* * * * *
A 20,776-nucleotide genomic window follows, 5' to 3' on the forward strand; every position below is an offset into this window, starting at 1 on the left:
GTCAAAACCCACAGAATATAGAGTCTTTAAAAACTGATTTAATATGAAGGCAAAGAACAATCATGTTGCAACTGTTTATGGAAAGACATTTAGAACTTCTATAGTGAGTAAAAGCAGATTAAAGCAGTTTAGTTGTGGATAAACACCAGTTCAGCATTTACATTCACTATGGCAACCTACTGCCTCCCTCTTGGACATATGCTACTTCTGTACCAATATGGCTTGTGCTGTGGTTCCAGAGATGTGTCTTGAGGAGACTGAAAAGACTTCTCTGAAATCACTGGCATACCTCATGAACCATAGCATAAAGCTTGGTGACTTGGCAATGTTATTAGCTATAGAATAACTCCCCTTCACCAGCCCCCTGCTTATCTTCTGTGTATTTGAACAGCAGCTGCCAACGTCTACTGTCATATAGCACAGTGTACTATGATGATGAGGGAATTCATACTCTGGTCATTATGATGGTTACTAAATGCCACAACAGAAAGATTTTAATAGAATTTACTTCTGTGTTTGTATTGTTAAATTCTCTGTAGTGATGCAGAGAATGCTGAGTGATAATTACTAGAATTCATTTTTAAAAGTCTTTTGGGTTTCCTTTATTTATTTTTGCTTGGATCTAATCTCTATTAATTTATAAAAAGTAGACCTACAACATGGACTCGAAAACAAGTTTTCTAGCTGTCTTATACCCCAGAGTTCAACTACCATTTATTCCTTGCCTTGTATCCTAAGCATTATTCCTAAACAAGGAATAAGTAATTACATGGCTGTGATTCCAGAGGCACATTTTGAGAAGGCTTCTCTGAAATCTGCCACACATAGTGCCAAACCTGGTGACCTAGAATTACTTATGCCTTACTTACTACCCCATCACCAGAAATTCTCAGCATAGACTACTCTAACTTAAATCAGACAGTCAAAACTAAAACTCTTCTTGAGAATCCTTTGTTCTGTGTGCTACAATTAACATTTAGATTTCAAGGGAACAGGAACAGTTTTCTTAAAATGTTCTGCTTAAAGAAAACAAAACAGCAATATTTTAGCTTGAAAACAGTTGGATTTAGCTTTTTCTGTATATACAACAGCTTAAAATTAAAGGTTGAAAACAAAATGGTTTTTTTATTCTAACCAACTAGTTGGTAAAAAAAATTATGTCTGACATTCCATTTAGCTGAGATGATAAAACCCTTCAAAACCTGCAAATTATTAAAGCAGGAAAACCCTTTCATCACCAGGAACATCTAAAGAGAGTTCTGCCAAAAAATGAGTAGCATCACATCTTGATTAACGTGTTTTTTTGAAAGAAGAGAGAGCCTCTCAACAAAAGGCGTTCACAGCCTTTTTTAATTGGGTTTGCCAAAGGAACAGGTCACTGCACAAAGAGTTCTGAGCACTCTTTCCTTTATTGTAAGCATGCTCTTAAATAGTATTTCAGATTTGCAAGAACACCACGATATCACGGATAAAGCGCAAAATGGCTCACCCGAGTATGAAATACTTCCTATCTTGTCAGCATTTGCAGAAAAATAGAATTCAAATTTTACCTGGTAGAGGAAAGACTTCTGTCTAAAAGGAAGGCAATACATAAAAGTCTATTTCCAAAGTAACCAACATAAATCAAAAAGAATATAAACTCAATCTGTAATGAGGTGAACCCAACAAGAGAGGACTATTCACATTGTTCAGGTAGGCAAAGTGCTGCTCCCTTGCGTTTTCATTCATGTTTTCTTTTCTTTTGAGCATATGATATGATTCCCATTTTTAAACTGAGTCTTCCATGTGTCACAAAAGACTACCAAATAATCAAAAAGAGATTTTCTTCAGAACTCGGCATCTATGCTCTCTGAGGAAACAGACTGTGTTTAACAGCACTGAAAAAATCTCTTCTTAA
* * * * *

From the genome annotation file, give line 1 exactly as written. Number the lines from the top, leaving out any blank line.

A 20,776-nucleotide genomic window follows, 5' to 3' on the forward strand; every position below is an offset into this window, starting at 1 on the left: